Walter Raleigh and Cecil of conspiring against him. The Queen still refuses to give Essex an answer and sends him away. Alone, she prays for strength to rule her people well.

Act II

Scene 1: Norwich

The Queen visits Norwich and is entertained by a masque celebrating Time and Concord.


Scene 2: The garden of Essex’s home

Essex’s sister Lady Penelope Rich meets Lord Mountjoy for an illicit tryst. Essex and his wife Frances join them. Essex complains about the Queen’s refusal to let him go to Ireland. He, Lord Mountjoy and Lady Rich dream of gaining power as the Queen ages, but Frances urges caution.


Scene 3: The Palace of Whitehall

An extravagant ball is in progress. Members of the court admire Lady Essex for her magnificent dress. The Queen enters, commands the musicians to play an energetic dance, and then orders the ladies to retire to change their linen. Lady Essex returns in a plainer dress, and tells Lady Rich that her original dress has been stolen. She soon realizes who the thief was – the Queen appears wearing the stolen dress, which is too small and tight for her. Realizing that she has made a fool of herself, Elizabeth leaves, and Mountjoy, Essex and Lady Rich comfort Lady Essex. Essex expresses his anger at the Queen’s behaviour, but calms down when Elizabeth returns again and announces that he will indeed be sent to Ireland. Everyone celebrates.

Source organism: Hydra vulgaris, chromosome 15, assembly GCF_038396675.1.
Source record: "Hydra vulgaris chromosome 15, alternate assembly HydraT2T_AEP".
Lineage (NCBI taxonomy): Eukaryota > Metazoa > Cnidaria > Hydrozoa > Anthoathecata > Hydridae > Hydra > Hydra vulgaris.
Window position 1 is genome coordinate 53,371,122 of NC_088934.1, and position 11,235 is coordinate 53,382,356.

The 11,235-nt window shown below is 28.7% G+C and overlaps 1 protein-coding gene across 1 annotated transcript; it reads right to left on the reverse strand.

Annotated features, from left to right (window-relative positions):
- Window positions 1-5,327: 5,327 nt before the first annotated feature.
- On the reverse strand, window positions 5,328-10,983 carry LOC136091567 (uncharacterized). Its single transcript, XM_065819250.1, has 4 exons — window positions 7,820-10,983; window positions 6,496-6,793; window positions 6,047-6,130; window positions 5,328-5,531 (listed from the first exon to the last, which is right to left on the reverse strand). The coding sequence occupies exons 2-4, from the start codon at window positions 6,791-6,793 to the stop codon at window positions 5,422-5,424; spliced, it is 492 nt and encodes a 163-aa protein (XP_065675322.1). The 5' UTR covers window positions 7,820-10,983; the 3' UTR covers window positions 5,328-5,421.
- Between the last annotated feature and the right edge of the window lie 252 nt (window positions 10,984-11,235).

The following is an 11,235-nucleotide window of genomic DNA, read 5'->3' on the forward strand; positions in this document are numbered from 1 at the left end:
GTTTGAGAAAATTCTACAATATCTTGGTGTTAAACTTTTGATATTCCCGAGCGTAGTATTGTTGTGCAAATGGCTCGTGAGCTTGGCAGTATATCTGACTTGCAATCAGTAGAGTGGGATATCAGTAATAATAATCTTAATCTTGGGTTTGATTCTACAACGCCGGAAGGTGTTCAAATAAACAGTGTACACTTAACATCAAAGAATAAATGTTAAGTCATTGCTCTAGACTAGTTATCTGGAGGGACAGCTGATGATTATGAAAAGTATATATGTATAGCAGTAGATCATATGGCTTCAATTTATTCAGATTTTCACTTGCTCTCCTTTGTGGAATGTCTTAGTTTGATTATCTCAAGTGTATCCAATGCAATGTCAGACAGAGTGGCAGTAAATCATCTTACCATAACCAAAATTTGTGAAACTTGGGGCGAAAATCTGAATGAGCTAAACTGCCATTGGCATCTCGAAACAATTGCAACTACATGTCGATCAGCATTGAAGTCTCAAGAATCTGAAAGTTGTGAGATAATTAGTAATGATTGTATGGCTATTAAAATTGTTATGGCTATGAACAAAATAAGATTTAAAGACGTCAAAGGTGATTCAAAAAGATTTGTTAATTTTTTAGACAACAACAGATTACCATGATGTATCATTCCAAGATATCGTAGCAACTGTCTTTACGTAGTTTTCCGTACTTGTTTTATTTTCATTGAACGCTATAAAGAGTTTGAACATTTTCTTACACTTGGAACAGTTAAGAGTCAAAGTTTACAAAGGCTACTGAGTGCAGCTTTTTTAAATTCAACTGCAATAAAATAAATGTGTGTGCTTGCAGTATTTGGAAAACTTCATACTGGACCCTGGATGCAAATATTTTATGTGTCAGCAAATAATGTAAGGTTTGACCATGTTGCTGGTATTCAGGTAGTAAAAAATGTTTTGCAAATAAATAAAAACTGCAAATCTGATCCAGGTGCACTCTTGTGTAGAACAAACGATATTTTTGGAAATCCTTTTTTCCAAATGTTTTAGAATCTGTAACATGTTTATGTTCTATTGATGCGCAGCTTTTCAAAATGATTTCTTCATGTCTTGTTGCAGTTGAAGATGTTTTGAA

Scene 1: The Queen’s apartment

The Queen’s maids gossip about Essex’s failure to conquer the Irish rebels. Essex bursts in and insists on seeing the Queen immediately, even though she is still wigless and in her dressing gown. The Queen initially seems glad to see Essex, but grows impatient as he complains about his enemies at court and refuses to apologize for his failures in Ireland. Essex leaves and the Queen’s ladies dress her and make up her face for the day ahead. Cecil enters and warns the Queen that the Irish still pose a threat to her kingdom, as does Essex, who is growing rebellious. Finally convinced that Essex is not to be trusted, Elizabeth agrees to keep him under house arrest.


Scene 2: A London street

A blind Ballad Seller and a crowd describe Essex’s attempts to form a rebellion, while Essex’s followers attempt to gather new recruits. A City Crier announces that Essex has been proclaimed a traitor, and that anyone who offers him support will be guilty of treason.


Scene 3: The Palace at Whitehall

Cecil, Raleigh and the other councillors attempt to persuade the Queen to sign Essex’s death warrant but she is reluctant. Elizabeth asks to be left alone, and laments her indecision and continued fondness for Essex. Lady Essex, Lady Rich and Lord Mountjoy come to plead for mercy for Essex. The Queen responds kindly to Lady Essex’s pleas and promises her that she and her children will be safe, whatever happens. However, Lady Rich provokes the Queen’s anger by suggesting that she needs Essex in order to rule effectively. Elizabeth refuses to listen further, calls for Raleigh and signs Essex’s death warrant. Alone, she meditates on her relationship with Essex, her need to appoint an heir to the throne and her own approaching death.